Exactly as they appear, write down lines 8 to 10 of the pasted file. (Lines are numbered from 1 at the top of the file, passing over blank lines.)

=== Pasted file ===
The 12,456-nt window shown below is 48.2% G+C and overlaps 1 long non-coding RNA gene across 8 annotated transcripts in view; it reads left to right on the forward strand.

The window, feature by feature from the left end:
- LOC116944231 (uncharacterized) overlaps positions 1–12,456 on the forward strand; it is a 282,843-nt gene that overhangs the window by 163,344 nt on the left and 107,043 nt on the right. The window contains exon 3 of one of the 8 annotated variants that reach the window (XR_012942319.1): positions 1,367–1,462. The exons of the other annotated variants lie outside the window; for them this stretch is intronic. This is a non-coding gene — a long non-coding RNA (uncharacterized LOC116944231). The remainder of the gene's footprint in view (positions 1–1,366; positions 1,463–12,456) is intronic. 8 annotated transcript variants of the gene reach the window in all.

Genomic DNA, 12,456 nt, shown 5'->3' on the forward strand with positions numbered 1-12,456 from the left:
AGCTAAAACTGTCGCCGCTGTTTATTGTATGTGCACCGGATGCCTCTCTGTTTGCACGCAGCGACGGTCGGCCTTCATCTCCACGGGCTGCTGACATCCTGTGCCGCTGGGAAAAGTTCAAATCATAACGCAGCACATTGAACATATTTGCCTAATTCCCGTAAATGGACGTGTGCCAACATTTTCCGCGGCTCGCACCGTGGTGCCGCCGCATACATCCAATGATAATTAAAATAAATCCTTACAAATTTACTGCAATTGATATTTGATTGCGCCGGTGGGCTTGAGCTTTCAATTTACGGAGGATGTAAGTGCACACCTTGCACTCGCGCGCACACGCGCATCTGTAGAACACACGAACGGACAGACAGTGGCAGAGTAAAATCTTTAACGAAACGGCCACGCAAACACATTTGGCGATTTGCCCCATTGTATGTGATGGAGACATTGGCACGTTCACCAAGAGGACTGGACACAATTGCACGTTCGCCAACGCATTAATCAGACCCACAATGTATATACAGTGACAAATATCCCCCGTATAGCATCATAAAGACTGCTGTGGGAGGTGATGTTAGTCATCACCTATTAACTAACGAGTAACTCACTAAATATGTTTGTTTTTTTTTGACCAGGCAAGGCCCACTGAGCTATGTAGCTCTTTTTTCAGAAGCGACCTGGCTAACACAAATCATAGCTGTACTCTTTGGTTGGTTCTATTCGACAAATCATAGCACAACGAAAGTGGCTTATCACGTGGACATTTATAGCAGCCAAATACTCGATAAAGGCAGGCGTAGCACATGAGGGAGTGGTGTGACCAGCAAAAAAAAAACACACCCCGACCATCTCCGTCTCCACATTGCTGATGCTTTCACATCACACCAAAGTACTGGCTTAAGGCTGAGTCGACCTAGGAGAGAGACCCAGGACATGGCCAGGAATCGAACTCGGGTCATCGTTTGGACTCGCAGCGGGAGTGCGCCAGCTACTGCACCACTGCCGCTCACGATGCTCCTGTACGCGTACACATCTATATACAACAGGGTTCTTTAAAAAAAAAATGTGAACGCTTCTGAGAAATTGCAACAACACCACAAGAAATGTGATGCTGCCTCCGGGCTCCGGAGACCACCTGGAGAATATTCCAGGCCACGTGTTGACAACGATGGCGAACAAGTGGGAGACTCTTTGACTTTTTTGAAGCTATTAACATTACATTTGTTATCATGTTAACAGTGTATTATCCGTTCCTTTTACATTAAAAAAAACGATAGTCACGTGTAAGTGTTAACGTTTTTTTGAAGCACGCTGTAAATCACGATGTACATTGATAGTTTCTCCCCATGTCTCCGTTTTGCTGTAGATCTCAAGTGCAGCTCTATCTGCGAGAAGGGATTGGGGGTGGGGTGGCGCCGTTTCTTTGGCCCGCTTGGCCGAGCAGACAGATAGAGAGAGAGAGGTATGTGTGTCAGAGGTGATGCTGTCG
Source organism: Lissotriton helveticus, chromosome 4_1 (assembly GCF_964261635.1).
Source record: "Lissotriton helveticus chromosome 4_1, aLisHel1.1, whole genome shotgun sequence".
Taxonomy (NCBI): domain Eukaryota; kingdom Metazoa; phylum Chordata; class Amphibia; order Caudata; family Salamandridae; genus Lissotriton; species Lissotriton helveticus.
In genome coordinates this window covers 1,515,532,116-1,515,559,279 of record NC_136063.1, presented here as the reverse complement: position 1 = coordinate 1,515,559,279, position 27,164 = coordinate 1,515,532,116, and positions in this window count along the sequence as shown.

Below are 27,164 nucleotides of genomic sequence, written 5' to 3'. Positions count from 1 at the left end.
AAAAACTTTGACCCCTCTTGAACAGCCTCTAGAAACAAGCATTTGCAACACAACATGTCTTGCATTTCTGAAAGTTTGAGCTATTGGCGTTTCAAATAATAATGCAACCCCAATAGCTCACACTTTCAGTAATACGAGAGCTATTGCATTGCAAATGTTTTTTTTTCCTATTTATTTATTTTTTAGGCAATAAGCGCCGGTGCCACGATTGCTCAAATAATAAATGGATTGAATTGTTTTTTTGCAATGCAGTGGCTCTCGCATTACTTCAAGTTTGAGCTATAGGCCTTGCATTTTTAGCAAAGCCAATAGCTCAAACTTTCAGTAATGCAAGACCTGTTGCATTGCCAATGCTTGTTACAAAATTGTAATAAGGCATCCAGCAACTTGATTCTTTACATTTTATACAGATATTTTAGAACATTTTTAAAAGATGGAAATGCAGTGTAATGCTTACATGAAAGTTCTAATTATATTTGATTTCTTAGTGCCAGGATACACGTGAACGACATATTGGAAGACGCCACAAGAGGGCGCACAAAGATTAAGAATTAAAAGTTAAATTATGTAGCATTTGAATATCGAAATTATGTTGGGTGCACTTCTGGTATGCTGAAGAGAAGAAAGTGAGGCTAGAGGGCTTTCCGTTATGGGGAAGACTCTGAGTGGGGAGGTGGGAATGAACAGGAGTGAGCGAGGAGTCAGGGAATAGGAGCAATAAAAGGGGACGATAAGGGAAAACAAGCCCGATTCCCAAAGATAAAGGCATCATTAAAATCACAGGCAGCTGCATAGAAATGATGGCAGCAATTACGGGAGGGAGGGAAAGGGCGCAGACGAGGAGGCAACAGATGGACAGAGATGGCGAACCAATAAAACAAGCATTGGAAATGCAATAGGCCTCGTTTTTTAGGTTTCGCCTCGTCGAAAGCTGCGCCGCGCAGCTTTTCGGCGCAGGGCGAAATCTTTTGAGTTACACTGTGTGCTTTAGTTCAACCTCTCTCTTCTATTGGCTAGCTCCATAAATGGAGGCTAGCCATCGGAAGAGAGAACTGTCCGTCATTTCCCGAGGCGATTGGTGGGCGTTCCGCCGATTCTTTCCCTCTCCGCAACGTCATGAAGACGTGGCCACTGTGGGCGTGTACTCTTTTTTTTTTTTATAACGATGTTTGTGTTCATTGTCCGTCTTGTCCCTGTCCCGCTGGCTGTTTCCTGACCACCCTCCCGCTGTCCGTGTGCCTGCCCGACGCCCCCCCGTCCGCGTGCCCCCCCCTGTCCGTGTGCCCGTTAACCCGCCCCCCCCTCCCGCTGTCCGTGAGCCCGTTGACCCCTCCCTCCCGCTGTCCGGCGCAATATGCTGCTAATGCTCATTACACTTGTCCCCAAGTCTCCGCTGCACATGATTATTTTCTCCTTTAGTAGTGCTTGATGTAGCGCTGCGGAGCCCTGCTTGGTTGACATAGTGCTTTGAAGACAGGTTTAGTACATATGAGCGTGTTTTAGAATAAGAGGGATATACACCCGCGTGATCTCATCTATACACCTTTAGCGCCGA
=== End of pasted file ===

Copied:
Taxonomy (NCBI): domain Eukaryota; kingdom Metazoa; phylum Chordata; class Amphibia; order Caudata; family Salamandridae; genus Lissotriton; species Lissotriton helveticus.
In genome coordinates this window covers 1,515,532,116-1,515,559,279 of record NC_136063.1, presented here as the reverse complement: position 1 = coordinate 1,515,559,279, position 27,164 = coordinate 1,515,532,116, and positions in this window count along the sequence as shown.

Below are 27,164 nucleotides of genomic sequence, written 5' to 3'. Positions count from 1 at the left end.